Are blended rates alternative fee arrangements?
Blended rates are 100% hourly arrangements, in which a single middle rate is charged for senior lawyers who normally charge more and junior lawyers who normally charge less. Whether the client or the firm benefits from this arrangement depends on the actual numbers in a particular situation.
For example, consider a case that is expected to require 100 hours of senior time at an average of $500 per hour ($50,000) and 100 hours of junior time at $300 per hour ($30,000), for a total of $80,000. A firm might offer a blended rate of $350 per hour, which reduces the predicted cost of the matter to $70,000 ($350 times 200 hours).
But now suppose that once the matter is underway, the firm discovers that almost all the work could actually be performed by more junior lawyers. If the senior lawyers only need to spend 20 hours supervising the matter (which would have cost $10,000 at the original rate of $500 times 20 hours), and junior lawyers put in the other 180 hours (which would have cost $54,000 at $300 times 180 hours), the client who pays the blended rate will actually pay more ($70,000) at the blended rate than they would have at the non-discounted rate ($64,000).
Now you could argue that it’s still a win-win, because if the firm had not offered blended rates, senior lawyers would have delivered 100 hours out of the 200. The client won by paying $70,000 instead of $80,000, and the firm won by charging $70,000 instead of $64,000.
From a marketing perspective, that is a terrible argument. In essence, it implies that senior people never should have been doing the work in the first place and the client must agree to be overcharged a little in order to avoid being overcharged a lot.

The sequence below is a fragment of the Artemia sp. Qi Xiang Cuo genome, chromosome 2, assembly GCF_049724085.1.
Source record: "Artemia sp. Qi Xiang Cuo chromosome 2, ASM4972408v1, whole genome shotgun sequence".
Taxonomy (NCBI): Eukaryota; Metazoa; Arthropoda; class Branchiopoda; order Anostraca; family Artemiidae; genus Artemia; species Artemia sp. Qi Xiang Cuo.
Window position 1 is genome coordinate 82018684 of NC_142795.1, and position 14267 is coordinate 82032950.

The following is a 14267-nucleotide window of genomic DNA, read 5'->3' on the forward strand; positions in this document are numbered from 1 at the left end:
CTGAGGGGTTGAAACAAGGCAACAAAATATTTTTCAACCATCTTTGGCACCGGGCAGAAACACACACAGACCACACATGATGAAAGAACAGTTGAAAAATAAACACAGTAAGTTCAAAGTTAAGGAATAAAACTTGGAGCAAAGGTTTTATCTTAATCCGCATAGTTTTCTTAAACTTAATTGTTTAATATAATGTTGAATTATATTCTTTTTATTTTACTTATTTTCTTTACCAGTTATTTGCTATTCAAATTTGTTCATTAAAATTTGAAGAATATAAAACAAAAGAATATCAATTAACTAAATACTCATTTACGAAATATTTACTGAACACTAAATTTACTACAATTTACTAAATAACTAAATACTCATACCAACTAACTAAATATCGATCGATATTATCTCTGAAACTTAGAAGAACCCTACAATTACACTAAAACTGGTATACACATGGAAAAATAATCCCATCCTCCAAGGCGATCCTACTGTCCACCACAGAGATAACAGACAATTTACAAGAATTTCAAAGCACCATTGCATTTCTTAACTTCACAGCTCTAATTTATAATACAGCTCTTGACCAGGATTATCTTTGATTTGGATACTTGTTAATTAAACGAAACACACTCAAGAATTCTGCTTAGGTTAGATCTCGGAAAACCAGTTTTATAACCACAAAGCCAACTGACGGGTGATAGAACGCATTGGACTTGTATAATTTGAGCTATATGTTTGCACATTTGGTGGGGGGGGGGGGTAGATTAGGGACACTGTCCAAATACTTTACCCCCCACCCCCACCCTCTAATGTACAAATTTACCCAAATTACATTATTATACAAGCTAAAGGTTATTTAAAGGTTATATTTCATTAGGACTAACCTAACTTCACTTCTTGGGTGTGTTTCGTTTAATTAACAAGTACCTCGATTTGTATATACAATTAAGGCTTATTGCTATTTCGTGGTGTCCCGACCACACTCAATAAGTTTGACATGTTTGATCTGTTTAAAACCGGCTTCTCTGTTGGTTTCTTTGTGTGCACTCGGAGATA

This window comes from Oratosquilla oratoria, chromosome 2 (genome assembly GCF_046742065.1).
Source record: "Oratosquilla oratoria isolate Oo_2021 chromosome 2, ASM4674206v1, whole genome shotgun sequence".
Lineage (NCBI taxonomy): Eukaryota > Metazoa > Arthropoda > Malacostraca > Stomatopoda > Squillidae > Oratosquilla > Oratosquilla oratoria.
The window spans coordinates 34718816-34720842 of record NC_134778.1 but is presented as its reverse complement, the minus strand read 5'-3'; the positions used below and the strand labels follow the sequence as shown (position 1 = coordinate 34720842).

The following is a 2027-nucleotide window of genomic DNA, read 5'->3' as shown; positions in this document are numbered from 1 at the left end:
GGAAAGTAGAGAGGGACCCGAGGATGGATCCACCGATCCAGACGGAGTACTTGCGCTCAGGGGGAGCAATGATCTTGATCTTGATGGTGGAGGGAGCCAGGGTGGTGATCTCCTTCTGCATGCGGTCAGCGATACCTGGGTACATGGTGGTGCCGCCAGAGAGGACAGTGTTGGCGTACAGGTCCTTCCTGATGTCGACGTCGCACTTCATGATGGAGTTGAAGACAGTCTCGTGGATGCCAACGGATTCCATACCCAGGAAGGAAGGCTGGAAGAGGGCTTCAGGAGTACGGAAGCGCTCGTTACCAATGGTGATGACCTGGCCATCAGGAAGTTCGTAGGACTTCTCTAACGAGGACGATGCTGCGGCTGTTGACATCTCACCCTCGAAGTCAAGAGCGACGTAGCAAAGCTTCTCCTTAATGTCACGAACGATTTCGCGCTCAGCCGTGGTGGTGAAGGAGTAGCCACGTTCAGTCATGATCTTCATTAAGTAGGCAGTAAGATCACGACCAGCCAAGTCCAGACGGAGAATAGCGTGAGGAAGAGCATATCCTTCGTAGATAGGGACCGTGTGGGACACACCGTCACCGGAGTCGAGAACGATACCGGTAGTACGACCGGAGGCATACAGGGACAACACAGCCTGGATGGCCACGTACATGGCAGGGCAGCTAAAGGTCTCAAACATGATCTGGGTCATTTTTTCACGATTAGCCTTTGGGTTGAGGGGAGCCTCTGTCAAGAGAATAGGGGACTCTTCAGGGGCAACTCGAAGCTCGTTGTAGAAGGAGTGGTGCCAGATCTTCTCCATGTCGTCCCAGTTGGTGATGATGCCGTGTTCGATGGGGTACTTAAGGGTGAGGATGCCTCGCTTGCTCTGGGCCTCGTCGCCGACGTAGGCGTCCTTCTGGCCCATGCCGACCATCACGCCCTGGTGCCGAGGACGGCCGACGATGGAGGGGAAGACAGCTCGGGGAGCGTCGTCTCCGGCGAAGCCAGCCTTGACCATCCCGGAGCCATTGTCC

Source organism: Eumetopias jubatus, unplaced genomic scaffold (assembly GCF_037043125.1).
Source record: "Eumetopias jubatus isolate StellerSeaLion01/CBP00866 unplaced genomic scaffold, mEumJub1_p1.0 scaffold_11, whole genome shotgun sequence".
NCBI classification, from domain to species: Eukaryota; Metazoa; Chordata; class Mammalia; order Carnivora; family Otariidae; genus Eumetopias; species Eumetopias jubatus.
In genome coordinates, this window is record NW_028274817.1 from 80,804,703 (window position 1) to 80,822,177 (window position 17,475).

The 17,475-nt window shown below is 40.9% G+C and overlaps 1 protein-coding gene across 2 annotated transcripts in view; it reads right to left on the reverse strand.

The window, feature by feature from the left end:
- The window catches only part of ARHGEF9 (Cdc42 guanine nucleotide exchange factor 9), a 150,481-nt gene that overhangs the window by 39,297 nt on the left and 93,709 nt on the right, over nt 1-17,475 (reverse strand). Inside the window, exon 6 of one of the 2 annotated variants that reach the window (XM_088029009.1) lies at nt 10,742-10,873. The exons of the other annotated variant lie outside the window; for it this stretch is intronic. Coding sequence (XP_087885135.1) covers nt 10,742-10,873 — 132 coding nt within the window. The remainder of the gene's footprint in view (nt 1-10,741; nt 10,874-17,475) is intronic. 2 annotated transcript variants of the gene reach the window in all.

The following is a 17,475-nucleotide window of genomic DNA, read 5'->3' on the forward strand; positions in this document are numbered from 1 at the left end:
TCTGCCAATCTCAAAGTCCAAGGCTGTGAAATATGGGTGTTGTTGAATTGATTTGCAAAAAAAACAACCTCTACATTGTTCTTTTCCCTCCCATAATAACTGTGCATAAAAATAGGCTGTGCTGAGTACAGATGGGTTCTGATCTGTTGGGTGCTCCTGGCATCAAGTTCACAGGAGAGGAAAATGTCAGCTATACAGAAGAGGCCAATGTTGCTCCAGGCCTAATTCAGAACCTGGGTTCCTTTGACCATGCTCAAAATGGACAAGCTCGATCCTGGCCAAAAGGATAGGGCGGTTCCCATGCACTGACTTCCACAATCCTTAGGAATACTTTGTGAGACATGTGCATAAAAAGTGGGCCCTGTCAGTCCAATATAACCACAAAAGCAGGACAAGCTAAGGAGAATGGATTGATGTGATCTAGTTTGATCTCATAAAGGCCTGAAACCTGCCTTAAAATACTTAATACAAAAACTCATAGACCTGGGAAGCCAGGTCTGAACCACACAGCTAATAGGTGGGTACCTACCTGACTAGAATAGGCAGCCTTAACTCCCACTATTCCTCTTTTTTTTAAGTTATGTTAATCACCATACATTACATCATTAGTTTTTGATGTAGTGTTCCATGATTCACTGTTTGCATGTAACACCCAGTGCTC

Blended rates invite gamesmanship, as individual lawyers may be tempted to manipulate predictions to maximize profit. And they encourage the use of more junior level lawyers, even when it may not be to the client’s benefit. Here’s how the general counsel at Marriott International described his unhappiness with his blended rate experience:
The law firm only assigned to the matter those lawyers whose regular hourly rate was at or below the blended rate, and more senior lawyers were unwilling to engage in significant supervision.
We will leave it to others to argue about whether blended rates are a good thing or a bad thing. In this context, what is important is that there is a philosophical difference between two types of alternative fee arrangement (AFA) definitions: narrow and broad. Our LegalBizDev Survey of Alternative Fee Arrangements used the narrow definition which reserves the term AFAs for fees that are fully or partly non-hourly. In contrast, when ALM published its AFA survey last year (Speaking Different Languages: Alternative Fee Arrangements for Law Firms and Legal Departments) they used the broad definition which includes blended rates.
People feel very strongly about which definition should be used. When members of our Advisory Board reviewed a draft of my book Legal Project Management, Pricing, and Alternative Fee Arrangements, some said that we made a mistake and that blended rates should be considered AFAs. Others said we made the opposite mistake and needed to be much more forceful in explaining that “blended rates are not alternative fee arrangements and are no different than discounting.”
The fact that two conflicting definitions of AFAs are in wide use adds considerable confusion to an area that was already confusing enough. If a firm claims that 50% of its work is performed on an alternative fee basis, that could mean that they are moving away from the billable hour (under the narrow definition), or it could mean that they are engaging in some creative hourly rate discounting (under the broad definition).
Some have a vested interest in maintaining this confusion. Announcing that a firm offers 50% of its work on an alternative fee basis sounds much more thoughtful and less desperate than saying, “Half the time, we have to slash our hourly rates because we need the business.”
This post was adapted from my book Legal Project Management, Pricing, and Alternative Fee Arrangements.